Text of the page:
The University of North Carolina’s new report about 18 years of academic fraud that kept athletes eligible to play sports is national headline news, and as you can expect, these revelations are rocking Chapel Hill. You may wonder why I am writing about this on a blog about “protecting child safety at all levels of society.” While this case may not explicitly be about child safety (though it does have connections), it is such an important case of a school being able to look at an internal problem, and such a good example of fraud and failure to stop fraud for many years, at many levels, that I feel compelled to write about it.
First, point of personal privilege: I have lived in Chapel Hill for 14 years, and even though none of my family have been students at UNC, we have been involved in many facets of University life, including my service on the UNC’s Title IX Task Force to improve the school’s response to sexual assault. For all its problems, I adore UNC. Sports are not really my thing beyond March Madness, but I appreciate UNC’s world-class academics and unique community. Just yesterday week, UNC Hospitals saved my daughter from a serious health emergency–a late-night emergency room visit for abdominal pain turned into early-morning surgery to remove a dangerous cyst. So when I say I love and appreciate UNC, I really mean it.
Maybe because of this hospital visit on the same day as the latest revelations, when I read about UNC’s new, comprehensive investigative report by Kenneth Wainstein, I thought about how this academic fraud is like a cancer: one bad cell loses its way, bypassing normal immune system function that would stop it, and then co-opts other parts of the body to cause widespread systematic failure.
The 18-year academic fraud of bogus no-show classes to boost athletes’ grades was hatched by a department administrator, Deborah Crowder of the Afro and Afro-American studies department, but the fraud made its way up the chain of command, as her department chair and others failed to stop her.
Dan Kane and Jane Stancill of The Raleigh News & Observer write:
The report…said the bogus classes were hatched by a manager in the Department of African and Afro-American studies, Deborah Crowder, who had a rough time as a student and who wanted to help others, particularly athletes. She was enabled by her boss, Julius Nyang’oro, a department chair seemingly more interested in consulting abroad than running his shop.
The major difference in this report versus a previous investigation by former Governor Jim Martin is that the connection with athletics has finally been firmly made. Academic counselors for athletes steered the athletes to these bogus classes, to fraudulently raise the athletes’ grade point averages so that they could keep playing.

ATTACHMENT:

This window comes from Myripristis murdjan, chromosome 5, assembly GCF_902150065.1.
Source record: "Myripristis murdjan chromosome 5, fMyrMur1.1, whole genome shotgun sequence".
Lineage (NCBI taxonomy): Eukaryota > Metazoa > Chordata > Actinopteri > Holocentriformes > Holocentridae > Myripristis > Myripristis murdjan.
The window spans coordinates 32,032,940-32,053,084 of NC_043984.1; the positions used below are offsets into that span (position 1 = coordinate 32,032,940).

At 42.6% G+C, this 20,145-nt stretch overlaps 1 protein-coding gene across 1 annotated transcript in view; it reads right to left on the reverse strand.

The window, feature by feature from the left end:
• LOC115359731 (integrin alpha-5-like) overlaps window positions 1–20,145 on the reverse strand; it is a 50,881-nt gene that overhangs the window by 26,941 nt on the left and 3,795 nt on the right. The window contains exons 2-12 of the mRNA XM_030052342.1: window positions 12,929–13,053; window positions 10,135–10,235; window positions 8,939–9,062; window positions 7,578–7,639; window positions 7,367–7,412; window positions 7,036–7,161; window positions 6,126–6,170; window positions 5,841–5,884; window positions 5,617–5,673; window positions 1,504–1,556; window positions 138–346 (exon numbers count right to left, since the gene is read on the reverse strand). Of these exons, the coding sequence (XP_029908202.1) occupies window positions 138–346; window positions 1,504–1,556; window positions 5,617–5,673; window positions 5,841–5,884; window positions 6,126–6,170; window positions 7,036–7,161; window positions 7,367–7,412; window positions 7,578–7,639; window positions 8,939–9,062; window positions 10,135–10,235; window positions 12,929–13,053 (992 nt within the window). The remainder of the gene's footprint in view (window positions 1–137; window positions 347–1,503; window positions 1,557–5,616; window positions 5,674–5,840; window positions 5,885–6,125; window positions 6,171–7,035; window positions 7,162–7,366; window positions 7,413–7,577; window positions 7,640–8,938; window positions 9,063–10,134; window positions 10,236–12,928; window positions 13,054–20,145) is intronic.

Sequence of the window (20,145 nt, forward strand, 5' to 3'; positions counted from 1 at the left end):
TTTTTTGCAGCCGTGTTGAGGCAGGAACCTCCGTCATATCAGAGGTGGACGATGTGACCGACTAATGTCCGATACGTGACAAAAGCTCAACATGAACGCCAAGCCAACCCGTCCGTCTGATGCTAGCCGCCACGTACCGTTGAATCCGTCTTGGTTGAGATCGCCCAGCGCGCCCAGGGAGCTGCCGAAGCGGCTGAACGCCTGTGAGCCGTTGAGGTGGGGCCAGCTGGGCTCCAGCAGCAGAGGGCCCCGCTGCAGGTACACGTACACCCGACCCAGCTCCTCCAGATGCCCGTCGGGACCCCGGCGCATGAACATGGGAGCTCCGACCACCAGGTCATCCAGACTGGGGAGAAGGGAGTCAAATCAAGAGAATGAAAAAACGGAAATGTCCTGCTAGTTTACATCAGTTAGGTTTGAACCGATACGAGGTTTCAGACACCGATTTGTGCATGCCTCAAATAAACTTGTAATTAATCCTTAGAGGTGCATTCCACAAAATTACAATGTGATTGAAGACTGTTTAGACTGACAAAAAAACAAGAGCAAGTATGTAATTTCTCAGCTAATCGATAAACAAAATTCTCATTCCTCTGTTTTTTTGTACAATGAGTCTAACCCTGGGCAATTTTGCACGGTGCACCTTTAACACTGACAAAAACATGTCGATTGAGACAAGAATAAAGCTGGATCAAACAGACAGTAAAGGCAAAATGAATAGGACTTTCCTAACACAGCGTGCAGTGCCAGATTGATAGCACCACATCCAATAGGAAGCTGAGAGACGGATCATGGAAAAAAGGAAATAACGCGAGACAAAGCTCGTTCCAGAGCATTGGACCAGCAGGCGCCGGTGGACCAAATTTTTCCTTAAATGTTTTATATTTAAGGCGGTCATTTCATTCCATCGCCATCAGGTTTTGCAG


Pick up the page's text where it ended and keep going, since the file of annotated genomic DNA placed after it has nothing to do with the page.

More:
One smoking gun revealed by this new report is a PowerPoint slide from a presentation made by staff of the Academic Support Program for Student-Athletes (ASPSA) in November 2009 after Deborah Crowder retired [source]:
If the rogue manager was a cancer cell, and the co-opted department chair was a failed immune system, then the adoption of these classes by the athletic advisors was the blood supply promoting the metastasis of spreading fraud. The fraudlent, fake classes went on for 18 years, involving over 3100 students. Legitimate classes were drawn into the fraud, as some lecture classes were real and did meet, but had extra no-show/paper-only students enrolled, and, in some cases, Deborah Crowder simply changed grades herself for students who had never attended class, without the professor’s permission. The News & Observer has a good list detailing the numerous aspects of this fraud, including a missed opportunity back in 2005 or 2006 to end the fraud. At that time, a Senior Associate Dean of Undergraduate Education raised concerns about the number of independent studies classes under Julius Nyang’oro getting out of hand (more than 300 per year) but she was satisfied when Nyong’oro merely cut back on that number, without looking more closely at what was going on. That represents more failure and willful neglect, up the ladder of management.
Of course, the powerful influence of sports and athletic boosters is a huge aspect of this story. Even if boosters never would have asked for fraud or condoned it, how was this system of student-athletes supposed to work? How can students truly be quasi-professional athletes at the same time, especially if they are admitted because of their athletic gifts, with little regard for scholastic preparedness? These students were let down by the entire university, NCAA, and sports fans, who were willing to let gridiron, court or field performance be the sole bottom line.
This is an ongoing story, but I will say I am proud for UNC pulling back the curtain themselves with this Wainstein report, which the University commissioned. With fraud, as with abuse, institutions need to be able to see problems, no matter how long they have been going on or how deeply they run through the institution. Like the campus sexual assault scandal, problems have gone on for far too long and were neglected or covered up. But again in a parallel with the campus sexual assault scandal, the school is now taking a hard look at what is going on, and must make change. I think it is important that we support institutions who are making these changes, and show that our schools and even our teams can get better and move forward, as we deal with the truth.
Schedule an interview: Dr. Amy Tiemann is a frequent guest expert discussing parenting, child safety, and abuse prevention. Dr. Tiemann’s combination of perspectives and roles as a scientist, educator, author and parent gives her a unique ability to make an impact on individuals, families, and cultural standards and to create positive social change. To schedule an interview, please contact her publicist Jill Dykes, firstname.lastname@example.org or 919-749-8488